(click image for larger view)

As with Lindows, I've launched a browser to connect to the operating system's home page. And as before, all the other VPCs and the host XP system continue to run normally. That means that both Xandros and Lindows are online simultaneously through their virtualized network cards; both are really using the single real network card in the XP host system.

One more to go: Screen Six shows a separate installation of Windows XP Home running in its own VPC.

Screen Six

Screen Six
(click image for larger view)
At this point, there are six separate operating systems running: one copy of XP Pro is running Microsoft Virtual PC, which in turn is hosting separate, independent, and active instances of DOS, Lindows, WinME, Xandros, and XP Home. Although the XP Pro host system "sees" all the virtualized sessions, each session still thinks it exists alone, on its own private PC.

This is powerful stuff, and seeing six operating systems running at once speaks far more eloquently than mere words!

The Virtualized Hardware
The VPC's hardware emulation is impressively complete, from the BIOS on down. I ran a hardware-reporting tool on the host system and on three different operating systems running on virtual PCs to compare what was really on the host system to what each of the virtualized operating systems saw.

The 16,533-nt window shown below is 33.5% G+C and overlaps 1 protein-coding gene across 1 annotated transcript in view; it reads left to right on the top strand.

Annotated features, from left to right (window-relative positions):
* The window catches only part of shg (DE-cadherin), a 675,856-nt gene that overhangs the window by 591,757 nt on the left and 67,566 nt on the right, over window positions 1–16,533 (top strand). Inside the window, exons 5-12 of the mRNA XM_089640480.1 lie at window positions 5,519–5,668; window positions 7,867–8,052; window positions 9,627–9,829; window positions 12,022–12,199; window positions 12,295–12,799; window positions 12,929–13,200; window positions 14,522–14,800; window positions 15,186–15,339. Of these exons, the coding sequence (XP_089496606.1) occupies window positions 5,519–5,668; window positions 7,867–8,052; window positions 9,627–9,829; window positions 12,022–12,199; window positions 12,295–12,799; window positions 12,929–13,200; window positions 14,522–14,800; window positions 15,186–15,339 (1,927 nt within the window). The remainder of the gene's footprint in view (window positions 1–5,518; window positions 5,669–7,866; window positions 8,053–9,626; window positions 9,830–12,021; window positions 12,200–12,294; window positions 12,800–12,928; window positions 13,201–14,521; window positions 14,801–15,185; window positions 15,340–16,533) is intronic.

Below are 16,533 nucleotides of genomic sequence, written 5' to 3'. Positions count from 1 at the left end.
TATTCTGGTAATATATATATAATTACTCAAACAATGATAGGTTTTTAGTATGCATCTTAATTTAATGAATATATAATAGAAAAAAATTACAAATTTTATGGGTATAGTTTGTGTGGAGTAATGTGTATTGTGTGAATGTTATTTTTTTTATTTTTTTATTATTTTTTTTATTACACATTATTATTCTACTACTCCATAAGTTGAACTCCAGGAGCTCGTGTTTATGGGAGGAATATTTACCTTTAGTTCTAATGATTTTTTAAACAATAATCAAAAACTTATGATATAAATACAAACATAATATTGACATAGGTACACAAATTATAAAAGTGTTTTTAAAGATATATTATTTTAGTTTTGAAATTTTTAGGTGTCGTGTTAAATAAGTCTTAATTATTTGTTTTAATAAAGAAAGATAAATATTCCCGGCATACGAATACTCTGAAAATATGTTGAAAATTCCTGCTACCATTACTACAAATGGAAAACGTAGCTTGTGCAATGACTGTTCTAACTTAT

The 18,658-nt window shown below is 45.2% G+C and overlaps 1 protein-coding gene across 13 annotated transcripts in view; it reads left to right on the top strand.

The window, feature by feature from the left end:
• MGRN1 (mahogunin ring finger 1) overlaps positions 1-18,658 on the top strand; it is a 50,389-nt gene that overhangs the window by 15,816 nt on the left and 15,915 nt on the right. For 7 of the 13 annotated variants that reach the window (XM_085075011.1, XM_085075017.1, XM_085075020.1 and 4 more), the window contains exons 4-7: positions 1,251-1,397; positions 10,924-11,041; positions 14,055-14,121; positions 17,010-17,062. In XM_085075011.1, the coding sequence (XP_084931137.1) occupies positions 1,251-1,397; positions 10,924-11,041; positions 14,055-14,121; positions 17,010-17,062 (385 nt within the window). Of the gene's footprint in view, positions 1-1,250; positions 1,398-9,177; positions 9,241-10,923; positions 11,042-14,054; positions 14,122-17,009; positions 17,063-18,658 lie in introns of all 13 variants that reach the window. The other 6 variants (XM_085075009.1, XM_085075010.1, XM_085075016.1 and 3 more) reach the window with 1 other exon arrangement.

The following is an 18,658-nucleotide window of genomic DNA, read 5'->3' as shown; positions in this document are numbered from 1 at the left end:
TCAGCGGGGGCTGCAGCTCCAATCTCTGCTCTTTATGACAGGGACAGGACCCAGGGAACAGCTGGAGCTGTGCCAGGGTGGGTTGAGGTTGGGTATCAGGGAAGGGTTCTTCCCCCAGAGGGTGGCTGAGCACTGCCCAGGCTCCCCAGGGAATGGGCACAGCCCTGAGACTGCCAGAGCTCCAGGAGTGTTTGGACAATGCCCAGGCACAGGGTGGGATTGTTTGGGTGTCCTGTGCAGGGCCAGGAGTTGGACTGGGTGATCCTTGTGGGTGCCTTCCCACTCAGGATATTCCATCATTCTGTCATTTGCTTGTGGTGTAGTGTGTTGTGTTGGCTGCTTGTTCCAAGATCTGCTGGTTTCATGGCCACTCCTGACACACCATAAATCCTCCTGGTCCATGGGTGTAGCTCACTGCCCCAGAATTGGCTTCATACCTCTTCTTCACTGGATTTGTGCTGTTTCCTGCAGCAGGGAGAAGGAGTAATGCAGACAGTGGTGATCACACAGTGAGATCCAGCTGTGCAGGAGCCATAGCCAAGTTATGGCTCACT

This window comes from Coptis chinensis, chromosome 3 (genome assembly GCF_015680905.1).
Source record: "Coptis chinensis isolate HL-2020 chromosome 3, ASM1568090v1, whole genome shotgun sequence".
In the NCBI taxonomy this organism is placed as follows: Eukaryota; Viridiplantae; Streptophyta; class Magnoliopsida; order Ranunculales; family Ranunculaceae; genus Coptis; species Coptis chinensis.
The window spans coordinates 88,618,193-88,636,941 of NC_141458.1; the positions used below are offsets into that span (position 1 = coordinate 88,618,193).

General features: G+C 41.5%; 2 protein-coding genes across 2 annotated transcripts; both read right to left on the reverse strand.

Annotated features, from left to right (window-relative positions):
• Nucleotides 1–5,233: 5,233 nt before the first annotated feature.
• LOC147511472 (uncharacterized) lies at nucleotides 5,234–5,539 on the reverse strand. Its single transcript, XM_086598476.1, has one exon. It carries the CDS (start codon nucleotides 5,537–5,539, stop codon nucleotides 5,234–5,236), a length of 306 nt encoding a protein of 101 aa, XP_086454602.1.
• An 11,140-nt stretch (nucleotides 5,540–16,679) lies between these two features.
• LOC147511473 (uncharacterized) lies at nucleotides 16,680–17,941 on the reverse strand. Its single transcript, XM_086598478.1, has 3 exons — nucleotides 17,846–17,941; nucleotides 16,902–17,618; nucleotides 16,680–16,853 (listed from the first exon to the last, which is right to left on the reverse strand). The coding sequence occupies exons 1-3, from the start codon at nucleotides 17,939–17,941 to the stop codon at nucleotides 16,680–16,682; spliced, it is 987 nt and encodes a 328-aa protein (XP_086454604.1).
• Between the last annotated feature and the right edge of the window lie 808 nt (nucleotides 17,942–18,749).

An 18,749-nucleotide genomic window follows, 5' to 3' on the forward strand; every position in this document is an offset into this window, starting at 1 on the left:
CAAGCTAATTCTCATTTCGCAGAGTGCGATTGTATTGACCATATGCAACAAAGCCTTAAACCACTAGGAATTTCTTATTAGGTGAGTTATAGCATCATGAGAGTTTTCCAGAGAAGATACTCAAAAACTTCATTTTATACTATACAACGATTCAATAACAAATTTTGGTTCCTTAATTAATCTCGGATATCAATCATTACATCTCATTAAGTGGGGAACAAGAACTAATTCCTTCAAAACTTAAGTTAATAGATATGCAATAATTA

Table One shows the results: The VPC software thoroughly masks the hardware of the host machine, and provides emulations of fairly common, well-supported hardware that should work with almost any operating system. Not only does this help to make the host machine uncrashable by whatever goes on inside the virtual PC, it also means that the VPC software provides an easy way to create a standardized, widely compatible environment in which to test operating systems and other software. This can remove or reduce one of the biggest headaches in software validation and evaluation.